Google has already extended the range of their all-seeing Street View eyes to the Amazonian rainforest and the inside of buildings. That’s all well and good, but you might wonder how long the world will have to wait until they can get Street View below the ocean waves. The answer is September 2012, and it will be coming courtesy of the Catlin Seaview Survey of the Great Barrier Reef.
T0 obtain their images, the Catlin team mounted a cluster of cameras to the front of a custom-made motorized ocean “scooter.” The arrangement is similar to that of the Google street view cars, which have a large camera mast above each vehicle. Using the Google Maps platform, the visitors will be able to browse the reef much as they would local streets. In advance of the survey, the group has already made several dive sites available on their website.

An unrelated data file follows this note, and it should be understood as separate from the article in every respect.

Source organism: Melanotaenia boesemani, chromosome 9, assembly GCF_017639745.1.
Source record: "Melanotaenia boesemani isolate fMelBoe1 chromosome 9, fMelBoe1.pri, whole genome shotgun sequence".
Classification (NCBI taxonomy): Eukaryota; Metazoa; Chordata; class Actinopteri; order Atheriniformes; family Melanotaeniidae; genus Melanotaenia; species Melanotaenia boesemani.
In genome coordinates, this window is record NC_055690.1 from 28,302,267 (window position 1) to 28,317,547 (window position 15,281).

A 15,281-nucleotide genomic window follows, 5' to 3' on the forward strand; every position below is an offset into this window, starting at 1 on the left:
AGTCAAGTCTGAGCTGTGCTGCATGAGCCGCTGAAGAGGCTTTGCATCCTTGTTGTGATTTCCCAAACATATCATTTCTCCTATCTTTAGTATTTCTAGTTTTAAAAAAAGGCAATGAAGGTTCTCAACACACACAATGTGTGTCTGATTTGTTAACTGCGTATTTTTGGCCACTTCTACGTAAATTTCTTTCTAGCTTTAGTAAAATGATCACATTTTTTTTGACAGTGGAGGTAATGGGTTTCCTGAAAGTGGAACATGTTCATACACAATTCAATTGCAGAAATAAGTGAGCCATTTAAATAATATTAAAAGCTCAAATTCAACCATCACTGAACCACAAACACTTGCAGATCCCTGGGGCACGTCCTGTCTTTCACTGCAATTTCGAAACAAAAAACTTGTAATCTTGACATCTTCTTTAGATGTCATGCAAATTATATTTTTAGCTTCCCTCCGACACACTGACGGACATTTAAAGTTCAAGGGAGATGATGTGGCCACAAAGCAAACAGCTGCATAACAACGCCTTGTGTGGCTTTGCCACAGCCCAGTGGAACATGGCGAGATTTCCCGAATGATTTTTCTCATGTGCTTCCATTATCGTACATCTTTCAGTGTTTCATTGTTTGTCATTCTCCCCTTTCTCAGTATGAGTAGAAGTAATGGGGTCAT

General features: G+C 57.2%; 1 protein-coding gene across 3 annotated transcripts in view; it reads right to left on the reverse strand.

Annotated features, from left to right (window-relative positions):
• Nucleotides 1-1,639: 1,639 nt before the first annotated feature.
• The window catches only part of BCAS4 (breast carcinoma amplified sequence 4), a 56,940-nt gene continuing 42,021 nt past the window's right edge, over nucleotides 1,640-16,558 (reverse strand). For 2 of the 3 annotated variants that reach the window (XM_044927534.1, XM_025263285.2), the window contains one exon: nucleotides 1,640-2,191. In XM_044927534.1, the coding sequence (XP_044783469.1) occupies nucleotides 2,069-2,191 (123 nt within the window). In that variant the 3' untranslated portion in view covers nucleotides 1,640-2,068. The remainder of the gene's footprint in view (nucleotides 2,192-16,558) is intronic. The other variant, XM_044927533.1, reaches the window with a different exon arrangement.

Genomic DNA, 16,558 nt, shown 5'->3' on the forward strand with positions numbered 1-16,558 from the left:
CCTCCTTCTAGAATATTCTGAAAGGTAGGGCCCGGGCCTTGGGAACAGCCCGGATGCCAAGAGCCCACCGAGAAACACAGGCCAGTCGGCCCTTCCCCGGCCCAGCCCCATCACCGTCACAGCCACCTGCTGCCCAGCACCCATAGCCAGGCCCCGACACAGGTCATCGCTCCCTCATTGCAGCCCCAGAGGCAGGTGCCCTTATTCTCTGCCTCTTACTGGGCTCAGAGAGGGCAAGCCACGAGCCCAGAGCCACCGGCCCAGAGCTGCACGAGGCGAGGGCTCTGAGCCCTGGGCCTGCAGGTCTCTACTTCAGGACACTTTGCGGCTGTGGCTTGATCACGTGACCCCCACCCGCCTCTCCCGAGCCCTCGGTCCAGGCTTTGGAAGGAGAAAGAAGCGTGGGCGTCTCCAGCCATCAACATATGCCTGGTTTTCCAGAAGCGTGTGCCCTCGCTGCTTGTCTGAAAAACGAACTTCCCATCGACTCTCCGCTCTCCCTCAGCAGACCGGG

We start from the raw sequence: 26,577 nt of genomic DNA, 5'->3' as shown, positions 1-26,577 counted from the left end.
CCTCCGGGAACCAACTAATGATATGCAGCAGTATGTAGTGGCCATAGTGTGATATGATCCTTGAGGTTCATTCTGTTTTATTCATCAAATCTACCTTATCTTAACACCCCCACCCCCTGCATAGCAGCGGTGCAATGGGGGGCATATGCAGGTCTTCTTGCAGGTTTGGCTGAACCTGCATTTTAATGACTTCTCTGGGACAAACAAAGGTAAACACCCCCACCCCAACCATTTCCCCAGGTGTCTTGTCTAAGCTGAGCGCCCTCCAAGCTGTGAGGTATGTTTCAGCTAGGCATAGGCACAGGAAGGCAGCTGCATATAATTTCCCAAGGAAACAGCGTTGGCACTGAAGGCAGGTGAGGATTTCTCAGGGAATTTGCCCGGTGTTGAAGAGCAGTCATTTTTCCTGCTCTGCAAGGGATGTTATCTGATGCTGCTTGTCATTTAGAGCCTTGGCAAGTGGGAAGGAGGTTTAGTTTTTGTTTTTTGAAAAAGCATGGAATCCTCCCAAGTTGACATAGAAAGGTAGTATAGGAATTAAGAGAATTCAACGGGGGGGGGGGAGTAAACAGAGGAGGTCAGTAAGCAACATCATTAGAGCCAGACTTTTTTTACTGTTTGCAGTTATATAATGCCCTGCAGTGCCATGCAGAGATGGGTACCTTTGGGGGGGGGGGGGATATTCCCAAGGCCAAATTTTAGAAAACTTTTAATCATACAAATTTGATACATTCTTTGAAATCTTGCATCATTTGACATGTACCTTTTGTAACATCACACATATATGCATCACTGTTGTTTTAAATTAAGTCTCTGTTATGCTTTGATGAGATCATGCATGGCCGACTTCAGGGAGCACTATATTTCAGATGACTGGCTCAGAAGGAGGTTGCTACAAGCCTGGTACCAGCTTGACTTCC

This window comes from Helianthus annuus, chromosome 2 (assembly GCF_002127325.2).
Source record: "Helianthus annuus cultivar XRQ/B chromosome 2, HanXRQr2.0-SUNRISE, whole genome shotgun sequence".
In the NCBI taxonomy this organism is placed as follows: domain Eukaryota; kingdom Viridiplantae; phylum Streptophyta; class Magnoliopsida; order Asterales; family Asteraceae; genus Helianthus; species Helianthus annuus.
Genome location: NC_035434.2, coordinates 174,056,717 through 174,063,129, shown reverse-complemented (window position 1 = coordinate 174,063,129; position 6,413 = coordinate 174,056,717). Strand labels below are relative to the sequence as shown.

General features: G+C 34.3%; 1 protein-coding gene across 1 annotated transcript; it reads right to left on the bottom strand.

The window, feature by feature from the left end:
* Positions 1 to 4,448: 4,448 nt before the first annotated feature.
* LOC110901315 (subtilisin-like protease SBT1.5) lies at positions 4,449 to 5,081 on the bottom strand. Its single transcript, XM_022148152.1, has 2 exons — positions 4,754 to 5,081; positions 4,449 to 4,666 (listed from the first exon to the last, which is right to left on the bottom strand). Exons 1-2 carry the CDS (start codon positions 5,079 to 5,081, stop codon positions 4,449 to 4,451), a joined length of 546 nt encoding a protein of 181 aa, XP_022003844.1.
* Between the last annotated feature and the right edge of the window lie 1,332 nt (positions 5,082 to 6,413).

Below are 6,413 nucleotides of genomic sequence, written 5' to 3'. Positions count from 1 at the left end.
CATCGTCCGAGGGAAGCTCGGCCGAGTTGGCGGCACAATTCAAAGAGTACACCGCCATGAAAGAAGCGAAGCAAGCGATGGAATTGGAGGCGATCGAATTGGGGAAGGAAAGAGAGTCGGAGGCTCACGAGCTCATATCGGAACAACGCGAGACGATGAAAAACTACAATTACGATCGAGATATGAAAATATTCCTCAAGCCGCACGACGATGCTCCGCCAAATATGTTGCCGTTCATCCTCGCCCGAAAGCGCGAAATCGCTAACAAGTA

Once the survey begins in earnest this September, the group plans to have extensive imagery available as well as a megafauna survey of the reef — which would include sharks, manta rays, and sea turtles. They also plan to share more videos through YouTube and Google+ Hangouts.
On the scientific front, the team says that the entire survey will serve as a baseline to learn more about the effects of climate change on the complex reef ecosystem. It also hopes to provide a snapshot from which physical damage with reefs — like from a run-in with a boat — might be better discerned.
While the current view isn’t as seamless as Google Street View, the views are simply spectacular. Tiny fish flit past the camera, occasionally a larger creature looms into sight, and there’s already one shipwreck in the available images. Once the survey wraps up, we can only expect that there will be even more amazing pictures for us to wander through.